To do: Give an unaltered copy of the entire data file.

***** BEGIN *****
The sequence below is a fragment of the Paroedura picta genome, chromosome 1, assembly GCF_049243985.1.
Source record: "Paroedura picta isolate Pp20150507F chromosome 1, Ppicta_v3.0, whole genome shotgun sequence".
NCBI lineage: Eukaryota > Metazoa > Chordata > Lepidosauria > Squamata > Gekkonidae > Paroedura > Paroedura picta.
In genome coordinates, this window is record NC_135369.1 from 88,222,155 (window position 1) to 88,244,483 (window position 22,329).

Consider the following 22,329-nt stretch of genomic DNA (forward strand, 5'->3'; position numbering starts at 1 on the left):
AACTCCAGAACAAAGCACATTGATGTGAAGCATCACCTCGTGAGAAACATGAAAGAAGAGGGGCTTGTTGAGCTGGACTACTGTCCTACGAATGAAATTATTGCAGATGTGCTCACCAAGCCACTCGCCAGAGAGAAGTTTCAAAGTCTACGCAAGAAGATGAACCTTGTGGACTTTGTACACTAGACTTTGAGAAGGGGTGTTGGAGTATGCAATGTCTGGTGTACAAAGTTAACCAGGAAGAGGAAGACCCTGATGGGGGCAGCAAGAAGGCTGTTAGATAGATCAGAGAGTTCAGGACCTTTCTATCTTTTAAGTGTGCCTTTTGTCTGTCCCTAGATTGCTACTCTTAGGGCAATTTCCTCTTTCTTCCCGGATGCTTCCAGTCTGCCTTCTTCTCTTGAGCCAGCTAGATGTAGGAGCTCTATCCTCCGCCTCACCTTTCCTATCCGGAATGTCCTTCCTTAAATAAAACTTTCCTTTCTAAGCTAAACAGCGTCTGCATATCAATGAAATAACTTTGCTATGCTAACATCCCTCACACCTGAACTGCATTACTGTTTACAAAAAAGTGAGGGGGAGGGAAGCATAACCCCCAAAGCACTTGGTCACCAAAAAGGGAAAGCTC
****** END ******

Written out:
The sequence below is a fragment of the Paroedura picta genome, chromosome 1, assembly GCF_049243985.1.
Source record: "Paroedura picta isolate Pp20150507F chromosome 1, Ppicta_v3.0, whole genome shotgun sequence".
NCBI lineage: Eukaryota > Metazoa > Chordata > Lepidosauria > Squamata > Gekkonidae > Paroedura > Paroedura picta.
In genome coordinates, this window is record NC_135369.1 from 88,222,155 (window position 1) to 88,244,483 (window position 22,329).

Consider the following 22,329-nt stretch of genomic DNA (forward strand, 5'->3'; position numbering starts at 1 on the left):
AACTCCAGAACAAAGCACATTGATGTGAAGCATCACCTCGTGAGAAACATGAAAGAAGAGGGGCTTGTTGAGCTGGACTACTGTCCTACGAATGAAATTATTGCAGATGTGCTCACCAAGCCACTCGCCAGAGAGAAGTTTCAAAGTCTACGCAAGAAGATGAACCTTGTGGACTTTGTACACTAGACTTTGAGAAGGGGTGTTGGAGTATGCAATGTCTGGTGTACAAAGTTAACCAGGAAGAGGAAGACCCTGATGGGGGCAGCAAGAAGGCTGTTAGATAGATCAGAGAGTTCAGGACCTTTCTATCTTTTAAGTGTGCCTTTTGTCTGTCCCTAGATTGCTACTCTTAGGGCAATTTCCTCTTTCTTCCCGGATGCTTCCAGTCTGCCTTCTTCTCTTGAGCCAGCTAGATGTAGGAGCTCTATCCTCCGCCTCACCTTTCCTATCCGGAATGTCCTTCCTTAAATAAAACTTTCCTTTCTAAGCTAAACAGCGTCTGCATATCAATGAAATAACTTTGCTATGCTAACATCCCTCACACCTGAACTGCATTACTGTTTACAAAAAAGTGAGGGGGAGGGAAGCATAACCCCCAAAGCACTTGGTCACCAAAAAGGGAAAGCTC